Shoven is currently pursuing a research agenda on series vs. parallel retirement strategies, with parallel strategies referring to the status quo in which retirement income derives from Social Security benefits and defined contribution assets and series strategies referring to drawing down defined contribution assets before drawing on Social Security benefits. Shoven suggests that for many if not most workers, a series strategy ought to be the preferred approach.
This brings to mind Jed Graham’s work on old-age risk-sharing, an approach that aims to encourage the delaying of retirement, Andrew Biggs’ proposed age-dependent reform of the Social Security payroll tax and his broader call for transitioning Social Security to a universal flat defined benefit combined with universal defined contribution retirement accounts, and, in a somewhat different vein, David Autor and Mark Duggan’s innovative proposal for reforming the Social Security disability insurance program by requiring that mandatory private disability insurance (PDI) be used from 90 days to 2.25 years before public SSDI benefits kick in. That is, Autor and Duggan propose a series strategy designed to encourage employers and workers to keep disabled workers attached to the labor force.
To return to Aaron:
Perhaps they will. After all, workers retire earlier in many other developed countries and receive pensions more generous than those in the United States, even though their life expectancies equal or exceed our own. Still, the reaction of U.S. elected officials to current and projected budget deficits suggests that the United States will not readily accept European-level taxes. Europeans are, to be sure, cutting back pension commitments, but they are doing so from levels much higher than those in the United States and facing elderly populations that, relative to total populations, are considerably larger than any anticipated in the United States. The Republican Party wants no tax increases whatsoever. Even most Democrats support permanent extension of most Bush-era tax cuts. [Emphasis added]
It is worth noting that even as European governments cut back pension commitments, it is far from obvious that current European-level taxes are adequate to secure long-run fiscal sustainability. That is, European-level taxes are a moving target. Even if U.S. voters were willing to sustain European-level taxes of 2012, it is not clear that they would be willing to sustain European-level taxes of 2022, hence the emphasis on structural reform.
For this reason, supporters of the current social-insurance system—even as they fight against any cuts at all—must think about changes in Social Security, Medicare, and other elements of the social safety net that reduce spending in the least damaging ways and that may accomplish other goals. Prominent among such goals should be measures to put in place financial incentives to “nudge” those who can do so without undue hardship to work until later ages than they now do. [Emphasis added]
This, of course, is precisely the strategy that has been pursued by many of the Fiscal Jeremiahs Aaron criticizes.
Briefly, Aaron says that proposals to cut Social Security benefits are “particularly galling” because they were cut in 1983. He does not mention, however, that the trajectory Social Security benefit growth changed substantially during the late 1970s. Greg Mankiw provided historical background back in 2005:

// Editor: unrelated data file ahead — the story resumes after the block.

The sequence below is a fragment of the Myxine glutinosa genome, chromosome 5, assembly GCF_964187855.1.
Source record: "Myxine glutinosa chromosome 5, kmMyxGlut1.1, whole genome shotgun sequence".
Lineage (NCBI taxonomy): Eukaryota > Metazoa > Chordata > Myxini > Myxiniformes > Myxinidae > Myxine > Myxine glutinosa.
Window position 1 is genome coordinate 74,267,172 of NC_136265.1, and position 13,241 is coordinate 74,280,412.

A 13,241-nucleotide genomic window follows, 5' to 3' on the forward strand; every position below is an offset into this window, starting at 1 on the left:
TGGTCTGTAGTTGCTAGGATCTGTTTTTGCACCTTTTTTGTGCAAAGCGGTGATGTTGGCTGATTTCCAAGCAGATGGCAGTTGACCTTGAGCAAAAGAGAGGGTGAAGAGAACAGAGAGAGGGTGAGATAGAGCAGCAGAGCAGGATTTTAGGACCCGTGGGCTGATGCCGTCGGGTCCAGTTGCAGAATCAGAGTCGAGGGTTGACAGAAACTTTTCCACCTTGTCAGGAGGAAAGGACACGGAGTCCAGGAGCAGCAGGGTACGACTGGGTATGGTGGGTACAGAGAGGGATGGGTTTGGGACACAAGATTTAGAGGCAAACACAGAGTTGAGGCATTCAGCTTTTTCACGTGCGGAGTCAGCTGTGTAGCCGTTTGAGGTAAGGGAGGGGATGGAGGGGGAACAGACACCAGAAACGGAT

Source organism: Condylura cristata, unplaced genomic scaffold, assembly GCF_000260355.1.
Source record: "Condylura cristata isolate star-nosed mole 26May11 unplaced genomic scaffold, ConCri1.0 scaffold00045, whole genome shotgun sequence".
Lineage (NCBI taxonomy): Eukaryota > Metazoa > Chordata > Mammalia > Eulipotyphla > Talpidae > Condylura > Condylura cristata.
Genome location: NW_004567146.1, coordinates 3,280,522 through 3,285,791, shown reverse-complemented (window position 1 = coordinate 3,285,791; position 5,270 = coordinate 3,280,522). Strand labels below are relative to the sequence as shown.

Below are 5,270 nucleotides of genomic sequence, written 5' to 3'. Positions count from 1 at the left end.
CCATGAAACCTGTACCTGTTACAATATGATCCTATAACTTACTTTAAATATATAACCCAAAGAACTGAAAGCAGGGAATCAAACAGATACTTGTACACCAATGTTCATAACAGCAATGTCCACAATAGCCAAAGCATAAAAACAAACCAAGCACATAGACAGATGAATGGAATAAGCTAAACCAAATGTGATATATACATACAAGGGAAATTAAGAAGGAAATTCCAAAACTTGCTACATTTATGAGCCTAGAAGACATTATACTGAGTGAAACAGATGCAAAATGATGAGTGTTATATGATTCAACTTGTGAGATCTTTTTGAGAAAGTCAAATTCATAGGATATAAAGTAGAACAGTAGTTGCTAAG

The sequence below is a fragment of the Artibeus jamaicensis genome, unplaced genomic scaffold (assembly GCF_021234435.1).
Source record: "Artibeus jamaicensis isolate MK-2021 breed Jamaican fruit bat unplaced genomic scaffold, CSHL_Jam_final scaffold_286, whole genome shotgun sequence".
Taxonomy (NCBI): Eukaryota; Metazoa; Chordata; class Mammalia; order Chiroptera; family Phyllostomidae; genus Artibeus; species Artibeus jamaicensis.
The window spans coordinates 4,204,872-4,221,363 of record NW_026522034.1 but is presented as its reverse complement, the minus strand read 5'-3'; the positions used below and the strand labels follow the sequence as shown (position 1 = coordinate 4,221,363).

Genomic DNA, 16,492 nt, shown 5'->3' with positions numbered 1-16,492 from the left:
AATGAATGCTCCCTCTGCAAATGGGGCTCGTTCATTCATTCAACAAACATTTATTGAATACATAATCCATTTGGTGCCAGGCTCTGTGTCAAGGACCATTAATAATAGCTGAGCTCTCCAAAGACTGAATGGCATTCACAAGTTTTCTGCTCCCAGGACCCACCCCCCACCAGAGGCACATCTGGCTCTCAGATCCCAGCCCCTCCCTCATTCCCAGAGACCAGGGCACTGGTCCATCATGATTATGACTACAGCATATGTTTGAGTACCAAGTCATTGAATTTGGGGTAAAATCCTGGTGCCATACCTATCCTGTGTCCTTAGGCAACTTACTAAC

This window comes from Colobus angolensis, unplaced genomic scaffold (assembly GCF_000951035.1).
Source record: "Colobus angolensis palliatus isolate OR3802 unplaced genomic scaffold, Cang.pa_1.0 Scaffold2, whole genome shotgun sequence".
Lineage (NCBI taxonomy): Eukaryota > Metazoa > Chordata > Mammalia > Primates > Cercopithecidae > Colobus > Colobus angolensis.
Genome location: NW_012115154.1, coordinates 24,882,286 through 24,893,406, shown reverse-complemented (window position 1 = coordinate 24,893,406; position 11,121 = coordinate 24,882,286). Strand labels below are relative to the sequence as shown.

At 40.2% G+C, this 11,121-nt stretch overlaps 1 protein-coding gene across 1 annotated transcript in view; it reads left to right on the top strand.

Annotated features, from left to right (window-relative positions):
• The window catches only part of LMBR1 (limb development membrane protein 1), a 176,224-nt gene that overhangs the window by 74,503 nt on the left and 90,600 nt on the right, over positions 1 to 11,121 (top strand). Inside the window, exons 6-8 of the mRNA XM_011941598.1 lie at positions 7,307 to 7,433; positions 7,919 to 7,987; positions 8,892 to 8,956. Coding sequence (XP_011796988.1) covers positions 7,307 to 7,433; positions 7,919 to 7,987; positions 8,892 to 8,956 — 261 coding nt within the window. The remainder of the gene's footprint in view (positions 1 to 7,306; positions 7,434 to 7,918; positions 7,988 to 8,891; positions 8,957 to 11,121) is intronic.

This current system of indexing initial benefits to wages has not been part of Social Security since its inception. In fact, it was introduced by the Carter Administration in 1977. At the time, some leading experts on Social Security objected to this change, arguing that it would put Social Security on an unsustainable path. In a prescient letter in the New York Times (published on May 29, 1977), Peter Diamond, James Hickman, William Hsiao, and Ernest Moorhead wrote, “the wage indexing method calls for a much larger growth in benefits for future retirees at a time when the country may not be able to afford it.…Only a Social Security system without a large deficit on the horizon can have the flexibility to deal with this and other needs. It would be sad if the legacy of a particularly forward-looking President [Carter] were a political nightmare.” Despite their advice, President Carter signed into law the indexation regime with which we are still living. [Emphasis added]
Perhaps it is galling that 1983 legislation aimed to address some of the fiscal challenges caused by 1977 legislation, but I do think it is worth keeping this historical context in mind. One wonders if the country might have been better off had the Carter administration embraced the recommendations of Diamond et al. and prevented the 1983 increase in the payroll tax, which had a direct impact on the disposable income of low- and middle-income wage-earners. All that said, Aaron’s recommendations for Social Security seem sound, and they resemble Jed Graham’s risk-sharing concept.
Aaron’s discussion of Medicare reform includes the following:
So was the claim that these competing private plans save money. In fact, even if one adjusts for diverse health needs and subtracts the extra payments that private plans received under the Medicare Modernization Act of 2003, the data show that competing private plans on average cost about 3 percent more than traditional Medicare does.
James Capretta and Yuval Levin have offered a somewhat different interpretation. And though Aaron is quick to scrutinize the claims made by the Affordable Care Act’s detractors, he almost entirely overlooks its structural flaws, like those raised by Eugene Steuerle, an advocate of universal coverage.
Regardless, Aaron has done us a service by offering a window into how progressives are thinking about entitlement reform.